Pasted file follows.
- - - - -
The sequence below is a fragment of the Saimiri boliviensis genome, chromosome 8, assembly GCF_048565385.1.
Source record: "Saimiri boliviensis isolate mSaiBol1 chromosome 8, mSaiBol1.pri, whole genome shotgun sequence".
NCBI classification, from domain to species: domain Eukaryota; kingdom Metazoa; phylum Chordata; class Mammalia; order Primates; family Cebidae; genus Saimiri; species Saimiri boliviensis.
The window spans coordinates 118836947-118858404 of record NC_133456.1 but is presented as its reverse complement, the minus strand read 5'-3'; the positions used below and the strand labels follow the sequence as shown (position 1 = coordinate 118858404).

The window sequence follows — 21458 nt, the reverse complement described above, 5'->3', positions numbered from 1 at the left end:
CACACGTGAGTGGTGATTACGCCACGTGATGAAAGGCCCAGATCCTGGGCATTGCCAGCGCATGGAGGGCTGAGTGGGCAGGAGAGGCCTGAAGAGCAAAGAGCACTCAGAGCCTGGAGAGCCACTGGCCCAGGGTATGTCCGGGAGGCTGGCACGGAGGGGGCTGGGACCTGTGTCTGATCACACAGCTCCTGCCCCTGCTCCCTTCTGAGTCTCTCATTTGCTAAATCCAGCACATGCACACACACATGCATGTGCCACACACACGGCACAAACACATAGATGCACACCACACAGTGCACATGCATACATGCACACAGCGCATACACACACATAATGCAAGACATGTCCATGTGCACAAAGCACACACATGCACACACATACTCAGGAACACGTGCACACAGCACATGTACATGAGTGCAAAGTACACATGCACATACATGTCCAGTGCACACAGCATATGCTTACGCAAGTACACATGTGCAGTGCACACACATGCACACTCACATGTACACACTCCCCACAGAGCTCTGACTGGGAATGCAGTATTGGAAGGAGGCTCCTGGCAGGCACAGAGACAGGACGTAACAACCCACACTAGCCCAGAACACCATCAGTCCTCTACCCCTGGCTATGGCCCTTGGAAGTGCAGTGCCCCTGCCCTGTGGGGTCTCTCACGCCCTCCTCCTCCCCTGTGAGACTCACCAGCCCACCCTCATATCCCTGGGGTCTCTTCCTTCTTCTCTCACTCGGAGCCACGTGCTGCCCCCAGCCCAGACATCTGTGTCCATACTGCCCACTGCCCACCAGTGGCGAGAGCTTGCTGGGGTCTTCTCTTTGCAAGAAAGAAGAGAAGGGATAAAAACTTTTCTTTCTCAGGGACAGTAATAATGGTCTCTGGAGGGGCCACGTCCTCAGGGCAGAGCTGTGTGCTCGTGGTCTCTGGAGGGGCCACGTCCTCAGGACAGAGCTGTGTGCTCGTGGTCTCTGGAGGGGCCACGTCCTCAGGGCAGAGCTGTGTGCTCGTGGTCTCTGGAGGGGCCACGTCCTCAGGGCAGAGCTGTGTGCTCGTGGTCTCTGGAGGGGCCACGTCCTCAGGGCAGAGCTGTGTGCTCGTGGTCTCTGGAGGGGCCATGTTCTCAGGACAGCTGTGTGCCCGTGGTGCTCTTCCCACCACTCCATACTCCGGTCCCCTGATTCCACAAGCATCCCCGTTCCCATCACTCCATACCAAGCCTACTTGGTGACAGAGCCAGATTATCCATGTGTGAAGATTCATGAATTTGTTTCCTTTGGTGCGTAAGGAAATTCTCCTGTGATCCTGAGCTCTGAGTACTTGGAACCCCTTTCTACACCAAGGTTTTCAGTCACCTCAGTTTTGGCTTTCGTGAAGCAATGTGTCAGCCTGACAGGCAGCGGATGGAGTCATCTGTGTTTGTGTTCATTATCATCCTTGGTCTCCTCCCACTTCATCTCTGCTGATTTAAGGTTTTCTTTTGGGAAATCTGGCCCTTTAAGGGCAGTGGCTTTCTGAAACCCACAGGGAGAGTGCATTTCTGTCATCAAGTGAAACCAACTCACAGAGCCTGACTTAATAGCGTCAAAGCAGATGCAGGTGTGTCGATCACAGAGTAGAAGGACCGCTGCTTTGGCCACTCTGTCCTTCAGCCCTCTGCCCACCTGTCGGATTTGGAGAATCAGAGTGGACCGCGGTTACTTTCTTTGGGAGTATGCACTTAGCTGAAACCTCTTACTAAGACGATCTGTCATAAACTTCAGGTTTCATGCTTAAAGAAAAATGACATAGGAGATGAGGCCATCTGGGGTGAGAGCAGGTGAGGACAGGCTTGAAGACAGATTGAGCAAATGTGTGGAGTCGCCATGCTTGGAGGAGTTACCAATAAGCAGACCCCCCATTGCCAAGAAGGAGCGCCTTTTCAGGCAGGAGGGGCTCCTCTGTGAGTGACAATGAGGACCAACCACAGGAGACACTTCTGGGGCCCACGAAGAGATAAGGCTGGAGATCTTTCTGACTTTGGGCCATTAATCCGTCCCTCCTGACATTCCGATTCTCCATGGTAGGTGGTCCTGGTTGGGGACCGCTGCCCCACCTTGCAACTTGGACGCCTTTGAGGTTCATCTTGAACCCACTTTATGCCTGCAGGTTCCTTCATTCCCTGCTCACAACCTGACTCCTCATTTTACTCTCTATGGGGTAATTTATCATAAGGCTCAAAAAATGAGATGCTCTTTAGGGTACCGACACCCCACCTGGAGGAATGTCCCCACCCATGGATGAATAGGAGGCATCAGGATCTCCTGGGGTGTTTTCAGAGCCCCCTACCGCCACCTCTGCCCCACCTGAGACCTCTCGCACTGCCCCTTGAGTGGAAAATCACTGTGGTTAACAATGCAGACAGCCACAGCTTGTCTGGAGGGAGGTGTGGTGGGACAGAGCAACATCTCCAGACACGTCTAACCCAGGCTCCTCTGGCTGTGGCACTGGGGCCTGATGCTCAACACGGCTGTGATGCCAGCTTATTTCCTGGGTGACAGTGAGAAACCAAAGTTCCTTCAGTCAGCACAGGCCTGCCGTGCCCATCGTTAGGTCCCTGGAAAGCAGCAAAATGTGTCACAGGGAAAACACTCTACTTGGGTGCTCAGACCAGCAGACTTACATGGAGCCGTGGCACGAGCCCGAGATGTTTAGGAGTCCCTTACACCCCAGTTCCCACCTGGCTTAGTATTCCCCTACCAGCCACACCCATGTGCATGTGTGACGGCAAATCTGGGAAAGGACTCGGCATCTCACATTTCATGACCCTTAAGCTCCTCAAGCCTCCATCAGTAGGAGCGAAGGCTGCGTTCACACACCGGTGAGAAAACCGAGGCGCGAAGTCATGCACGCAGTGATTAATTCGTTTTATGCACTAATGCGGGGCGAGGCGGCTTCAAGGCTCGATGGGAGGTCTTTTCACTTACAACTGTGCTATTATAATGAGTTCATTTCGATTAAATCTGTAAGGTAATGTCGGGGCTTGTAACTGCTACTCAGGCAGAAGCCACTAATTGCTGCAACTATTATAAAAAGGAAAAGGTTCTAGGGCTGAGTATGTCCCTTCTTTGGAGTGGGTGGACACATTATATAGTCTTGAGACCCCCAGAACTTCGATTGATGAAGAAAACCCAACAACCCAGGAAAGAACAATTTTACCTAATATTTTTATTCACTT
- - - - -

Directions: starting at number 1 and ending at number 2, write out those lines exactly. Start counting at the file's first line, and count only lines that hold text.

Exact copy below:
The sequence below is a fragment of the Saimiri boliviensis genome, chromosome 8, assembly GCF_048565385.1.
Source record: "Saimiri boliviensis isolate mSaiBol1 chromosome 8, mSaiBol1.pri, whole genome shotgun sequence".